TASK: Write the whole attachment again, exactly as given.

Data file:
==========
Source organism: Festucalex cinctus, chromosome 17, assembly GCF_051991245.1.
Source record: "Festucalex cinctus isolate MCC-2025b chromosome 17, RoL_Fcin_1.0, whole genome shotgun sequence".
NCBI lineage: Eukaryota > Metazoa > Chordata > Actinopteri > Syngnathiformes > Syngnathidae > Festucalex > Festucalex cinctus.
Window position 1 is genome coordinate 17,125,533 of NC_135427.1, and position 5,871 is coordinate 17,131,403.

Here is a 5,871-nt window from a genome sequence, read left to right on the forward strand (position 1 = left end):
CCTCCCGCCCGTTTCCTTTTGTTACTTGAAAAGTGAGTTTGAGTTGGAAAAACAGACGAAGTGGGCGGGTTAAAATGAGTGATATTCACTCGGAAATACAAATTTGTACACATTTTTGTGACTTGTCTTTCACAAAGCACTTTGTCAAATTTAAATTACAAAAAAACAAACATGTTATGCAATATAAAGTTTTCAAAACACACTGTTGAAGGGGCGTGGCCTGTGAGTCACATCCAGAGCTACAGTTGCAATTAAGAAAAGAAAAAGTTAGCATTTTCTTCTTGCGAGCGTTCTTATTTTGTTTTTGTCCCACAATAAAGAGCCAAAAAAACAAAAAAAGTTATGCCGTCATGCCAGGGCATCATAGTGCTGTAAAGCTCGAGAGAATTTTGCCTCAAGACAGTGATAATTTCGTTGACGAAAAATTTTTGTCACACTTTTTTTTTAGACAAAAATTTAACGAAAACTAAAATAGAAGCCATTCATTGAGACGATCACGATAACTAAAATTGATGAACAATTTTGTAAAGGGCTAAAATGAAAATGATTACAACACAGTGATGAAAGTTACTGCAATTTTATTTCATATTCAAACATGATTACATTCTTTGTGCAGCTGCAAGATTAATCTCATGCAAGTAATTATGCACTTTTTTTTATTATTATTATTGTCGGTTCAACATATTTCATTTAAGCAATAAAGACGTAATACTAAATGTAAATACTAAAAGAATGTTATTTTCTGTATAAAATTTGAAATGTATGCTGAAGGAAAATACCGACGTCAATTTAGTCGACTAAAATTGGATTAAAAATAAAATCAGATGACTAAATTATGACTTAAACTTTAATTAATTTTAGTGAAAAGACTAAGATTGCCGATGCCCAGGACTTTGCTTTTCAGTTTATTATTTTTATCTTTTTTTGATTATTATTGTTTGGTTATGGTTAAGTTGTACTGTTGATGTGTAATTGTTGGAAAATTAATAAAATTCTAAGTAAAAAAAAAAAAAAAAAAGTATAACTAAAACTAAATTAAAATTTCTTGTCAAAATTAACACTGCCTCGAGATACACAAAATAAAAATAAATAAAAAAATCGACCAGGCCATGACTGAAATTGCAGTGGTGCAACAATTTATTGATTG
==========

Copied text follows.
Source organism: Festucalex cinctus, chromosome 17, assembly GCF_051991245.1.
Source record: "Festucalex cinctus isolate MCC-2025b chromosome 17, RoL_Fcin_1.0, whole genome shotgun sequence".
NCBI lineage: Eukaryota > Metazoa > Chordata > Actinopteri > Syngnathiformes > Syngnathidae > Festucalex > Festucalex cinctus.
Window position 1 is genome coordinate 17,125,533 of NC_135427.1, and position 5,871 is coordinate 17,131,403.

Here is a 5,871-nt window from a genome sequence, read left to right on the forward strand (position 1 = left end):
CCTCCCGCCCGTTTCCTTTTGTTACTTGAAAAGTGAGTTTGAGTTGGAAAAACAGACGAAGTGGGCGGGTTAAAATGAGTGATATTCACTCGGAAATACAAATTTGTACACATTTTTGTGACTTGTCTTTCACAAAGCACTTTGTCAAATTTAAATTACAAAAAAACAAACATGTTATGCAATATAAAGTTTTCAAAACACACTGTTGAAGGGGCGTGGCCTGTGAGTCACATCCAGAGCTACAGTTGCAATTAAGAAAAGAAAAAGTTAGCATTTTCTTCTTGCGAGCGTTCTTATTTTGTTTTTGTCCCACAATAAAGAGCCAAAAAAACAAAAAAAGTTATGCCGTCATGCCAGGGCATCATAGTGCTGTAAAGCTCGAGAGAATTTTGCCTCAAGACAGTGATAATTTCGTTGACGAAAAATTTTTGTCACACTTTTTTTTTAGACAAAAATTTAACGAAAACTAAAATAGAAGCCATTCATTGAGACGATCACGATAACTAAAATTGATGAACAATTTTGTAAAGGGCTAAAATGAAAATGATTACAACACAGTGATGAAAGTTACTGCAATTTTATTTCATATTCAAACATGATTACATTCTTTGTGCAGCTGCAAGATTAATCTCATGCAAGTAATTATGCACTTTTTTTTATTATTATTATTGTCGGTTCAACATATTTCATTTAAGCAATAAAGACGTAATACTAAATGTAAATACTAAAAGAATGTTATTTTCTGTATAAAATTTGAAATGTATGCTGAAGGAAAATACCGACGTCAATTTAGTCGACTAAAATTGGATTAAAAATAAAATCAGATGACTAAATTATGACTTAAACTTTAATTAATTTTAGTGAAAAGACTAAGATTGCCGATGCCCAGGACTTTGCTTTTCAGTTTATTATTTTTATCTTTTTTTGATTATTATTGTTTGGTTATGGTTAAGTTGTACTGTTGATGTGTAATTGTTGGAAAATTAATAAAATTCTAAGTAAAAAAAAAAAAAAAAAAGTATAACTAAAACTAAATTAAAATTTCTTGTCAAAATTAACACTGCCTCGAGATACACAAAATAAAAATAAATAAAAAAATCGACCAGGCCATGACTGAAATTGCAGTGGTGCAACAATTTATTGATTG